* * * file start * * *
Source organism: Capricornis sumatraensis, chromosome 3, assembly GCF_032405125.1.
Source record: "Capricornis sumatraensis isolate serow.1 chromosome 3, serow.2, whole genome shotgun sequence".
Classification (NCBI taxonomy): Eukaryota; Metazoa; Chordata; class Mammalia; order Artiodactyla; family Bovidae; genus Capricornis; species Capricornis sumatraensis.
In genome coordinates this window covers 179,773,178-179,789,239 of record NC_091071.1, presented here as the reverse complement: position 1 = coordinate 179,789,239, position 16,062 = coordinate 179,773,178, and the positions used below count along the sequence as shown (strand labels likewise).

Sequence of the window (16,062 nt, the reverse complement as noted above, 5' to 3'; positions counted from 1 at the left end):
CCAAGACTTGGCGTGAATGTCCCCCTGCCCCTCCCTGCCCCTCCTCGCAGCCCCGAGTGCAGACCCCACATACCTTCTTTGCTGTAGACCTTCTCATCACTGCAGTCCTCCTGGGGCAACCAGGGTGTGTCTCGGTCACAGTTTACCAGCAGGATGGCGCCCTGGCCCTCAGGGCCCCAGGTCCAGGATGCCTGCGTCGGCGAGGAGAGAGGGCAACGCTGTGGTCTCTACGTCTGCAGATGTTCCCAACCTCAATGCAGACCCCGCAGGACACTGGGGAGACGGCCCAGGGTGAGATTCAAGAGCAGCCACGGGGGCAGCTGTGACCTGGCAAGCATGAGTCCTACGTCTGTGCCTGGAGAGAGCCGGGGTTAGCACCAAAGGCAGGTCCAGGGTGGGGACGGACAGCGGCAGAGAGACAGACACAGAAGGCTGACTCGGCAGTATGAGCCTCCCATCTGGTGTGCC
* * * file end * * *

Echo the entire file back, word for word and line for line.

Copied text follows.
Source organism: Capricornis sumatraensis, chromosome 3, assembly GCF_032405125.1.
Source record: "Capricornis sumatraensis isolate serow.1 chromosome 3, serow.2, whole genome shotgun sequence".
Classification (NCBI taxonomy): Eukaryota; Metazoa; Chordata; class Mammalia; order Artiodactyla; family Bovidae; genus Capricornis; species Capricornis sumatraensis.
In genome coordinates this window covers 179,773,178-179,789,239 of record NC_091071.1, presented here as the reverse complement: position 1 = coordinate 179,789,239, position 16,062 = coordinate 179,773,178, and the positions used below count along the sequence as shown (strand labels likewise).

Sequence of the window (16,062 nt, the reverse complement as noted above, 5' to 3'; positions counted from 1 at the left end):
CCAAGACTTGGCGTGAATGTCCCCCTGCCCCTCCCTGCCCCTCCTCGCAGCCCCGAGTGCAGACCCCACATACCTTCTTTGCTGTAGACCTTCTCATCACTGCAGTCCTCCTGGGGCAACCAGGGTGTGTCTCGGTCACAGTTTACCAGCAGGATGGCGCCCTGGCCCTCAGGGCCCCAGGTCCAGGATGCCTGCGTCGGCGAGGAGAGAGGGCAACGCTGTGGTCTCTACGTCTGCAGATGTTCCCAACCTCAATGCAGACCCCGCAGGACACTGGGGAGACGGCCCAGGGTGAGATTCAAGAGCAGCCACGGGGGCAGCTGTGACCTGGCAAGCATGAGTCCTACGTCTGTGCCTGGAGAGAGCCGGGGTTAGCACCAAAGGCAGGTCCAGGGTGGGGACGGACAGCGGCAGAGAGACAGACACAGAAGGCTGACTCGGCAGTATGAGCCTCCCATCTGGTGTGCC